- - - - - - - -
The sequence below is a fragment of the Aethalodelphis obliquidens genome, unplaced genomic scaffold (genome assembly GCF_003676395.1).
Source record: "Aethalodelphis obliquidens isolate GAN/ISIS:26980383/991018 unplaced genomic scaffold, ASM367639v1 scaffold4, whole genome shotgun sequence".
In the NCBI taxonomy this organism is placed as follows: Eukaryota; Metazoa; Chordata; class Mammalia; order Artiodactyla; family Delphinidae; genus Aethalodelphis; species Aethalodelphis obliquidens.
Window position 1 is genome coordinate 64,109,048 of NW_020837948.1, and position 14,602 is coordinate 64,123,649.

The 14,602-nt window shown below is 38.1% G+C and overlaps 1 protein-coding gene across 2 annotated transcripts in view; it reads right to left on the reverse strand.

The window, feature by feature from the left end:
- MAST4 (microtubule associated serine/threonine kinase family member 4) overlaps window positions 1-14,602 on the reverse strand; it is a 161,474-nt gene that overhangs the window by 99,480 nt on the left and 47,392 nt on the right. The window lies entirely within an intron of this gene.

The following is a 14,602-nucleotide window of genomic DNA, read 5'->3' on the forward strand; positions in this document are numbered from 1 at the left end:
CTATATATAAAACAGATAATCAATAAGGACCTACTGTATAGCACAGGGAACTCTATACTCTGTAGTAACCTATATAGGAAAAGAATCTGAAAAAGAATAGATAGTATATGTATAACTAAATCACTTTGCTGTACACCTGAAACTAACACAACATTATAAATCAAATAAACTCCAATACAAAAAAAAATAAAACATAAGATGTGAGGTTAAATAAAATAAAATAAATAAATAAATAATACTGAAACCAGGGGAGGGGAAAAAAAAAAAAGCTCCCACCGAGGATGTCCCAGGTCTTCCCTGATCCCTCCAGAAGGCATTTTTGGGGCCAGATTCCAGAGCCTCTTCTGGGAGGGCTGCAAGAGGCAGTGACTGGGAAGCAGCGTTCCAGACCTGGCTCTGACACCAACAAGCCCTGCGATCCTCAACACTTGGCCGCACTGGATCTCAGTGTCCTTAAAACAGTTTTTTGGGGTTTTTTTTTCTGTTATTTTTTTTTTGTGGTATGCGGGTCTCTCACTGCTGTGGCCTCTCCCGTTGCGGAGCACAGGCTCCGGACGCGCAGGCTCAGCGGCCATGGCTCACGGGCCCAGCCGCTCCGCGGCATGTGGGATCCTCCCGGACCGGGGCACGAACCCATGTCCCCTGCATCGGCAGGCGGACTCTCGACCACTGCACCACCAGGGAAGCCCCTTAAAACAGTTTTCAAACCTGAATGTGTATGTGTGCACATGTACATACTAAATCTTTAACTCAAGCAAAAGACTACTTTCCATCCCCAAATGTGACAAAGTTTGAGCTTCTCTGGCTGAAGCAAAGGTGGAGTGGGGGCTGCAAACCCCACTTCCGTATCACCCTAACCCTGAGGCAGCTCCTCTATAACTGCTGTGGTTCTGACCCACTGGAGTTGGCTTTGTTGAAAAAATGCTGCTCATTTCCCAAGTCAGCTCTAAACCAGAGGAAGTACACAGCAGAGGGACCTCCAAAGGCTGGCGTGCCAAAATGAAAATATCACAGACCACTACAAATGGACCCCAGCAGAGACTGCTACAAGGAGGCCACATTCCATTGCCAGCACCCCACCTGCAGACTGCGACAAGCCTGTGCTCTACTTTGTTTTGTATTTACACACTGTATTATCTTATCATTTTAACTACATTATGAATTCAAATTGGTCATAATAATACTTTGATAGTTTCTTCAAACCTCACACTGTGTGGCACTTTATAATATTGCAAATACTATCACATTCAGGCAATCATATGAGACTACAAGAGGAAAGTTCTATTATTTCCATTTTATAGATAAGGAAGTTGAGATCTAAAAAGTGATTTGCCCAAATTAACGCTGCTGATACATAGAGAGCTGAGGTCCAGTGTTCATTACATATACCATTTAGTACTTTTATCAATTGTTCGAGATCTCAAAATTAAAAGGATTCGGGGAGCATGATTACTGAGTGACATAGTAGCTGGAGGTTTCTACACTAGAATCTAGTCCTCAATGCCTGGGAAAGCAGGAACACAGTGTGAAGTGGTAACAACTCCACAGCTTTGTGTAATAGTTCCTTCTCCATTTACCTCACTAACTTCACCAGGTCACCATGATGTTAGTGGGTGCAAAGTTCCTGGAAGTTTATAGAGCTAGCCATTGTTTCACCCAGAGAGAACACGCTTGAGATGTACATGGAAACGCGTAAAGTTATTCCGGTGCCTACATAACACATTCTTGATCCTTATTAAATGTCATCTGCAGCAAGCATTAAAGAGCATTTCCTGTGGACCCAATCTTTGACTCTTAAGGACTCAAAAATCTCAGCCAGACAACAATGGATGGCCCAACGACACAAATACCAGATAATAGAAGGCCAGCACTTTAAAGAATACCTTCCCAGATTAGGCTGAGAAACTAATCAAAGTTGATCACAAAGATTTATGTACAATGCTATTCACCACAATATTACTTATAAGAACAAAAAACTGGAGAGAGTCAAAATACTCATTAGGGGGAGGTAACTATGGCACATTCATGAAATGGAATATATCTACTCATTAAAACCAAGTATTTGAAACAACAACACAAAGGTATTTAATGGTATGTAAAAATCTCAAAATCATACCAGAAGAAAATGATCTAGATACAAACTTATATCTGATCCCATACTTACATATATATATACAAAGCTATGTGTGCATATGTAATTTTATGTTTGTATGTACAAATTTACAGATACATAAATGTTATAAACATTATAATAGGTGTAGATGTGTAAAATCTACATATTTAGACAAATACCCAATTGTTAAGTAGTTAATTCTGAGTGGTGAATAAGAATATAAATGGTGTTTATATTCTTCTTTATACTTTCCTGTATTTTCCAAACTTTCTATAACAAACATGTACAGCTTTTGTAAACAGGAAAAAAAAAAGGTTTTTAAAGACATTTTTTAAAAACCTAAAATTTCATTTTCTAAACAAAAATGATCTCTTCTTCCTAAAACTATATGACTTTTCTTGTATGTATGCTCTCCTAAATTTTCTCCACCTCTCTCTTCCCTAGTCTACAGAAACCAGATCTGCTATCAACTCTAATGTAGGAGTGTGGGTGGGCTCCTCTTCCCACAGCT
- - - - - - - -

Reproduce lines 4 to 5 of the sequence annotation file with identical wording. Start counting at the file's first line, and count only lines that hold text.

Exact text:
Window position 1 is genome coordinate 64,109,048 of NW_020837948.1, and position 14,602 is coordinate 64,123,649.

The 14,602-nt window shown below is 38.1% G+C and overlaps 1 protein-coding gene across 2 annotated transcripts in view; it reads right to left on the reverse strand.